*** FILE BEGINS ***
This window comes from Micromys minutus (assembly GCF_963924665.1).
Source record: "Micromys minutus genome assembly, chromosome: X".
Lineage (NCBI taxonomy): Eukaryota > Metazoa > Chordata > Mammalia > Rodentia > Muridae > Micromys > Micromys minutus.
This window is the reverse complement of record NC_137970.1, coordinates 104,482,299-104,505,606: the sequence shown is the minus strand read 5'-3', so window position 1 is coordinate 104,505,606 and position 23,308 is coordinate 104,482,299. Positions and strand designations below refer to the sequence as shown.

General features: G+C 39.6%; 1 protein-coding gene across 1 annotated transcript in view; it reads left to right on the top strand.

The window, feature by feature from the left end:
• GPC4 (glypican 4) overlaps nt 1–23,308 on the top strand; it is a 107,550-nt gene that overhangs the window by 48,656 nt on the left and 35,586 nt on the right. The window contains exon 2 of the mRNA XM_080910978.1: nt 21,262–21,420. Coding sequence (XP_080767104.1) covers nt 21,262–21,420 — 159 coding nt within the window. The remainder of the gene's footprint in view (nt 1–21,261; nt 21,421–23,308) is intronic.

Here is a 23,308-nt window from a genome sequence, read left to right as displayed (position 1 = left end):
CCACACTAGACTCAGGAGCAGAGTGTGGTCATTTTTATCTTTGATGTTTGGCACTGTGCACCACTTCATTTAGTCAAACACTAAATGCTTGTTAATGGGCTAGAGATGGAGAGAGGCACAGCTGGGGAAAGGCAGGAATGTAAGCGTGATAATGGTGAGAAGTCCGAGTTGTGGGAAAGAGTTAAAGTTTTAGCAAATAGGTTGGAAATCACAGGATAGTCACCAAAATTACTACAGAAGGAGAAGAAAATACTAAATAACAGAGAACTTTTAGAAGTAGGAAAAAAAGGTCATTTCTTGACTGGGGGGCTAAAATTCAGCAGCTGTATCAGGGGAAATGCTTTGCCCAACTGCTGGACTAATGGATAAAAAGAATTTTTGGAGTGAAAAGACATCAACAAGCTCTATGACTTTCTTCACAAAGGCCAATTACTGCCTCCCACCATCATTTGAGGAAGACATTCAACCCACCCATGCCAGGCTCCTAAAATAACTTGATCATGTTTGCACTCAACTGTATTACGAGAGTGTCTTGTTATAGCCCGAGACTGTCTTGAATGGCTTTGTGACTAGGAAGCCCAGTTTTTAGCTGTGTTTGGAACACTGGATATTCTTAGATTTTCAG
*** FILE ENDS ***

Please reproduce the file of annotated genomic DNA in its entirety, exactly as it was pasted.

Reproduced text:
This window comes from Micromys minutus (assembly GCF_963924665.1).
Source record: "Micromys minutus genome assembly, chromosome: X".
Lineage (NCBI taxonomy): Eukaryota > Metazoa > Chordata > Mammalia > Rodentia > Muridae > Micromys > Micromys minutus.
This window is the reverse complement of record NC_137970.1, coordinates 104,482,299-104,505,606: the sequence shown is the minus strand read 5'-3', so window position 1 is coordinate 104,505,606 and position 23,308 is coordinate 104,482,299. Positions and strand designations below refer to the sequence as shown.

General features: G+C 39.6%; 1 protein-coding gene across 1 annotated transcript in view; it reads left to right on the top strand.

The window, feature by feature from the left end:
• GPC4 (glypican 4) overlaps nt 1–23,308 on the top strand; it is a 107,550-nt gene that overhangs the window by 48,656 nt on the left and 35,586 nt on the right. The window contains exon 2 of the mRNA XM_080910978.1: nt 21,262–21,420. Coding sequence (XP_080767104.1) covers nt 21,262–21,420 — 159 coding nt within the window. The remainder of the gene's footprint in view (nt 1–21,261; nt 21,421–23,308) is intronic.

Here is a 23,308-nt window from a genome sequence, read left to right as displayed (position 1 = left end):
CCACACTAGACTCAGGAGCAGAGTGTGGTCATTTTTATCTTTGATGTTTGGCACTGTGCACCACTTCATTTAGTCAAACACTAAATGCTTGTTAATGGGCTAGAGATGGAGAGAGGCACAGCTGGGGAAAGGCAGGAATGTAAGCGTGATAATGGTGAGAAGTCCGAGTTGTGGGAAAGAGTTAAAGTTTTAGCAAATAGGTTGGAAATCACAGGATAGTCACCAAAATTACTACAGAAGGAGAAGAAAATACTAAATAACAGAGAACTTTTAGAAGTAGGAAAAAAAGGTCATTTCTTGACTGGGGGGCTAAAATTCAGCAGCTGTATCAGGGGAAATGCTTTGCCCAACTGCTGGACTAATGGATAAAAAGAATTTTTGGAGTGAAAAGACATCAACAAGCTCTATGACTTTCTTCACAAAGGCCAATTACTGCCTCCCACCATCATTTGAGGAAGACATTCAACCCACCCATGCCAGGCTCCTAAAATAACTTGATCATGTTTGCACTCAACTGTATTACGAGAGTGTCTTGTTATAGCCCGAGACTGTCTTGAATGGCTTTGTGACTAGGAAGCCCAGTTTTTAGCTGTGTTTGGAACACTGGATATTCTTAGATTTTCAG